A cultural critique of the globalization of restorative justice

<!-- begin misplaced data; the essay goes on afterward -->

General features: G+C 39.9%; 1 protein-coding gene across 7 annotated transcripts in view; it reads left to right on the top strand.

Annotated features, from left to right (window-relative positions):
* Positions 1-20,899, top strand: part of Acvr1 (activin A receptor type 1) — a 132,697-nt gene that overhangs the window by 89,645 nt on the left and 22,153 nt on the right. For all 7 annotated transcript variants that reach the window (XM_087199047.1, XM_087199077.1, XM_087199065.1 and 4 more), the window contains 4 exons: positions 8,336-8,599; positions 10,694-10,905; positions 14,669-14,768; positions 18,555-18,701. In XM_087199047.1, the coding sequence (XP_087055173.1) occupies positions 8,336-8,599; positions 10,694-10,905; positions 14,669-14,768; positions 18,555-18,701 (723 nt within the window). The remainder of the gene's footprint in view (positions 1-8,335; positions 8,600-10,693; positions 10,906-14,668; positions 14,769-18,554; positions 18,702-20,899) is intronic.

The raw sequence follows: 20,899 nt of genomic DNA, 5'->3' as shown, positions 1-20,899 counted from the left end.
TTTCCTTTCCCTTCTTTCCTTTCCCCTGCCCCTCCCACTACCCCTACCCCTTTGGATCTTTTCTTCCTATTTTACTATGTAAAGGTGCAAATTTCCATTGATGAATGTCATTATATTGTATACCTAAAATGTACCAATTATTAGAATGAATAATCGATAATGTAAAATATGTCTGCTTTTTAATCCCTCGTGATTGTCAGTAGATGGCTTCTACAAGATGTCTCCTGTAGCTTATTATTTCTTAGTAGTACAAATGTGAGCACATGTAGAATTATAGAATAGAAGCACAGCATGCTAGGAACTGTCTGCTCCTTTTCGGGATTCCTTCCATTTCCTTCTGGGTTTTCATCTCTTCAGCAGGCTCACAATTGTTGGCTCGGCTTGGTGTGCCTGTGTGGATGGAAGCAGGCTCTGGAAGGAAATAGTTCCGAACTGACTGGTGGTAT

Restorative justice is a major international movement that is currently pursuing a more extensive globalization of its philosophy and practice. This work provides an overview of restorative justice and a number of theoretical and practical considerations surrounding the efforts to globalize the movement. There is a regional focus on Latin America, but examples from other parts of the world are also included. The paper first critiques some of the Eurocentric assumptions within restorative justice philosophy that can affect its international practice and implementation. Secondly, a list of cultural and institutional distinctions are presented and explored as necessary considerations for the exportation of the movement to individual countries. The final body chapter includes an analytical case study of Costa Rica. Each consideration is explored in the context of Costa Rica, and through this, a systematic process is developed that can be applied to any country. The intent of the work is to provide the basis for an improved approach to the globalization of restorative justice.